999 King Æthelred grants lands in Berkshire, Warwickshire, Gloucestershire and possibly Oxfordshire to the Abbey.
1008 King Æthelred grants lands in Warwickshire to the Abbey.
1017 Ethelwine was Abbot.
1030 Siward was Abbot.
1034 King Canute had a casket made for the Abbey of gold and silver which housed the relics of Spain’s St. Vincent.
1044 Ethelstan was Abbot.
1048 Sparhavoc was Abbot.
1050 Sparhavoc was made Bishop of London and Ralph, a Norwegian relative of King Edward was Abbot.
1050’s The Abbey received three grants of land in Berkshire and Oxfordshire by Edward the Confessor.
1052 Ordic was Abbot.
1058 Siward was made Bishop of Rochester.
1065 Ealdred was Abbot.
1071 Abbot Ealdred was removed from office and sent as a prisoner to Wallingford Castle. Ethelhelm was made Abbot.
1073 Englewinus, Bishop of Durham, was imprisoned at the Abbey, and apparently starved to death.
1084 Rainold was Abbot.
1087 Domesday: The Abbey held lands in Berkshire, Oxfordshire, Gloucestershire and Warwickshire.
1087-1097 Between: There was a dispute between the Abbey and a Royal Forester. This was dealt with by William II.
1087 Prince Henry spent Easter at the Abbey.
1091-1120 Abbey church was enlarged.
1091 The tower of the church collapsed.
1091-1538 An ecclesiastical establishment.
1093 Robert D’Oilly, tutor to Henry I, was buried at the Abbey.
1097 Molbert was the Administrator of the Abbey.
1097-1100 The Abbey fell out of favour with William II, therefore no Abbot was appointed until after the King had died.
11th C Late: A porticos chapel was recorded on the east side of the site.
1100 Faricius (a physician) was Abbot. He rebuilt the church nave and other buildings using material bought in from Wales.
1100 Molbert was the Administrator of the Abbey.
1100 The cloister, Chapter House and dormitory were pulled down.
1101 Faricius was called upon by Henry I to attend his wife, Matilda, as she gave birth to her daughter Aethelice.
1117 Vincent was Abbot.
1117-1121 The Abbey lay vacant even though an Abbot had been appointed.
1121 Henry I visited the Abbey
1121-1131 Abbot Vincent obtained a Charter from Henry I.
1100-1135 During: Ansfrida de Seacourt, mistress of Henry I died and was buried at the Abbey.
1121-1130 Between: A Gust Hall was constructed by Abbot Vincent.
1130 Ingulf was Abbot.
1132 Princess Mary, daughter of Edward III and wife of John de Montfort, Duke of Brittany, died and was buried at the Abbey.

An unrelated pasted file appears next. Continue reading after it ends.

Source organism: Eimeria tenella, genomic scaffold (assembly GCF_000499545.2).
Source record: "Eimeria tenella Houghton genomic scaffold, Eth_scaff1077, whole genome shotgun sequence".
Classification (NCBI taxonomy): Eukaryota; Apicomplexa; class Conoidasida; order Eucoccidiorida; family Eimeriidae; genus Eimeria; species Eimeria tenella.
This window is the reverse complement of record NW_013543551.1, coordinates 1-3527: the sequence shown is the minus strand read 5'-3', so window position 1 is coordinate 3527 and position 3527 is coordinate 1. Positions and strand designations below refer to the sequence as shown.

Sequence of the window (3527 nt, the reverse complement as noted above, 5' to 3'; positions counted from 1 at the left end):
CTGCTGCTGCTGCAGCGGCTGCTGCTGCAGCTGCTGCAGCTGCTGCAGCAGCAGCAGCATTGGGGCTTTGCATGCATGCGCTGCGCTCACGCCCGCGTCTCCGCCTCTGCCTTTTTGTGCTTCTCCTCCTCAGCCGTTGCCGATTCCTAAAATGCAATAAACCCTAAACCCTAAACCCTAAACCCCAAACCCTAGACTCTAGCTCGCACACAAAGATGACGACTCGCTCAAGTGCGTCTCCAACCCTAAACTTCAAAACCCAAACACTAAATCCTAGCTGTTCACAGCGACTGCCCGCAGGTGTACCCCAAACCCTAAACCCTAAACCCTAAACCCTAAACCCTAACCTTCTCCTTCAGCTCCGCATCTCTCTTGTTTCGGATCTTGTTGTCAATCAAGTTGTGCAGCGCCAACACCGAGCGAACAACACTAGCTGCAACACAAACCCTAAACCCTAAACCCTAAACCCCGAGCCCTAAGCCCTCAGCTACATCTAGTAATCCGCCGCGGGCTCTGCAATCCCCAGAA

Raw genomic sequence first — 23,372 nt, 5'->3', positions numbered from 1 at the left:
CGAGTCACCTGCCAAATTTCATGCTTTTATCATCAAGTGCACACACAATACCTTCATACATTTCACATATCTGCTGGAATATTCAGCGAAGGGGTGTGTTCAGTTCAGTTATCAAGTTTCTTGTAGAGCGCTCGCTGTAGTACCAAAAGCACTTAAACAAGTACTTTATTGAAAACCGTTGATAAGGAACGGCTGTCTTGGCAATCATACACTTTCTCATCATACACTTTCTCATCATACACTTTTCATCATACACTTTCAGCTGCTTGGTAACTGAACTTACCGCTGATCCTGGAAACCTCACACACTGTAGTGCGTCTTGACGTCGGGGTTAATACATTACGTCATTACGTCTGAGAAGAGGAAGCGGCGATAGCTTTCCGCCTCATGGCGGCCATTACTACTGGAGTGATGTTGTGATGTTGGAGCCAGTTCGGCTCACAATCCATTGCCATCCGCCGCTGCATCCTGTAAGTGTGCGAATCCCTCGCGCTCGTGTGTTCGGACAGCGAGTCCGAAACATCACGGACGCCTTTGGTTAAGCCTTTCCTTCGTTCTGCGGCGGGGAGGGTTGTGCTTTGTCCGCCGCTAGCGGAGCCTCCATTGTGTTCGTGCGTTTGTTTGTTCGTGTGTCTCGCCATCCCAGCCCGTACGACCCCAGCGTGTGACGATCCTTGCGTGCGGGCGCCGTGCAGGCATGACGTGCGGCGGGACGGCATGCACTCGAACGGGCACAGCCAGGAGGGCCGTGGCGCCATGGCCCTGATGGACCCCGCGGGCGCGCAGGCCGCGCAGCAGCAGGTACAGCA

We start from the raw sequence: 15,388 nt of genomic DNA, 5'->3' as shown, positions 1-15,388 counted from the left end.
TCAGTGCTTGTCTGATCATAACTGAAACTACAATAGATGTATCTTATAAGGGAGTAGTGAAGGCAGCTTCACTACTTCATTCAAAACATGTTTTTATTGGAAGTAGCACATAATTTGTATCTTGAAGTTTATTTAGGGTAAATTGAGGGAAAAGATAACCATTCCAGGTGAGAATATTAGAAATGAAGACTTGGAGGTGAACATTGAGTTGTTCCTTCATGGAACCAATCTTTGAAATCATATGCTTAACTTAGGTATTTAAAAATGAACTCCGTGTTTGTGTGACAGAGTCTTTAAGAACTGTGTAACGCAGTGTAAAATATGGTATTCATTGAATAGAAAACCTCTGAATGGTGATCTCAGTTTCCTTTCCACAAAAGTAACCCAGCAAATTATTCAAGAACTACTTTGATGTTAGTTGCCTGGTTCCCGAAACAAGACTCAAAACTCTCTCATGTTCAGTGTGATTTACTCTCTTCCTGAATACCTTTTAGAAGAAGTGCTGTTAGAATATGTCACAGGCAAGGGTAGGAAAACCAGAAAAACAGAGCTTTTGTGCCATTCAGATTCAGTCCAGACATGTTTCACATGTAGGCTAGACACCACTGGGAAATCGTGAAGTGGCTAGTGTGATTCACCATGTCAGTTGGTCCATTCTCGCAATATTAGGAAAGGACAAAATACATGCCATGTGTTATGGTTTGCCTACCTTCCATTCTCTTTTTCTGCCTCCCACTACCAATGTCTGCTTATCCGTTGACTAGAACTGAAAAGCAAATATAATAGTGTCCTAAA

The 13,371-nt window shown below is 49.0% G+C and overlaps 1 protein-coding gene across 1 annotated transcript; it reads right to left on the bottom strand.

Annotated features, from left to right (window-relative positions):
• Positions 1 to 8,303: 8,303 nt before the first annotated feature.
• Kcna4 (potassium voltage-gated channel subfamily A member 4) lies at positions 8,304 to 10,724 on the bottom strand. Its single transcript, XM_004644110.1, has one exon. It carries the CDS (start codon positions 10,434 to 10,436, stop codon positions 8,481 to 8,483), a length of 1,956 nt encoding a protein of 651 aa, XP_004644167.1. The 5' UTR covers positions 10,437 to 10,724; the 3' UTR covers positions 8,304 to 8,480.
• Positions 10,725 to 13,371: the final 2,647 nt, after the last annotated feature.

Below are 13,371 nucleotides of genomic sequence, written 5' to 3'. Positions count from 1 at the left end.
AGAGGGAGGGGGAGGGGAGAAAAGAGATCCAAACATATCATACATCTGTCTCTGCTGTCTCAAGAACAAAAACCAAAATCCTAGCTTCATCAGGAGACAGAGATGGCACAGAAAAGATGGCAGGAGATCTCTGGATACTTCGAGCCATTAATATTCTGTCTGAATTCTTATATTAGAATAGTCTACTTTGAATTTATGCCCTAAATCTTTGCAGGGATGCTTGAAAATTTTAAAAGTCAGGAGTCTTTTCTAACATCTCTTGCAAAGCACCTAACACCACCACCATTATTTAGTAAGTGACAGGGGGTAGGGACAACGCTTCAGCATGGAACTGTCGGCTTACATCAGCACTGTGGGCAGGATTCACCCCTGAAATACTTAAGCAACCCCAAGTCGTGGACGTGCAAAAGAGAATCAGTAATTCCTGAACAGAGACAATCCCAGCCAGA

1132/35 Fulk FitzRoy, illegitimate son of Henry I and Ansfrida de Seacourt, died and was buried at the Abbey.
1158 Walkelin was Abbot.
1158-1164 During: Privileges of the Abbey were attacked by the local people but later resolved.
1164 Godfrey was Abbot.
1176 Roger was Abbot.
1184 Alfred was Abbot.
1189 Hugh was Abbot.
12th C Matilda, Henry I’s Queen celebrated the Feast of Assumption at the Abbey.
1218-1304 The Chronicle of the Monastery of Abingdon was written.
1219 The Convent was responsible for accepting guests to the Abbey.
1221 Robert de Henreth was Abbot.
1227 The grounds were enclosed with the addition of a hedge and a ditch.
1229 Wood from the Abbeys Forest at Shaw was used for the defences of Oxford including Oxford Castle during riots.
1232 Pope Alexander IV gave the Abbot and Convent permission to wear caps.
1234 Luke was Abbot.
1241 John de Blosmeuil was Abbot.
1245 Following a visit by Robert de Carevill the Abbey was instructed to increase charity given to them by receiving visitors and treating them according to their rank in society.
1255 Henry III stayed at the Abbey
1256 William de Newbury was Abbot.
1258 Henry III visited the Abbey.
1260 Henry de Fryleford was Abbot. Henry III visited the Abbey.
1261 Henry III visited the Abbey.
1262 Richard de Henred was Abbot. Henry III visited the Abbey.
1265 17 May: The Abbey tower was damaged when struck by lightning during a storm.
1274 Abbot Richard de Henred attended the Council of Lyons, with the Kings permission.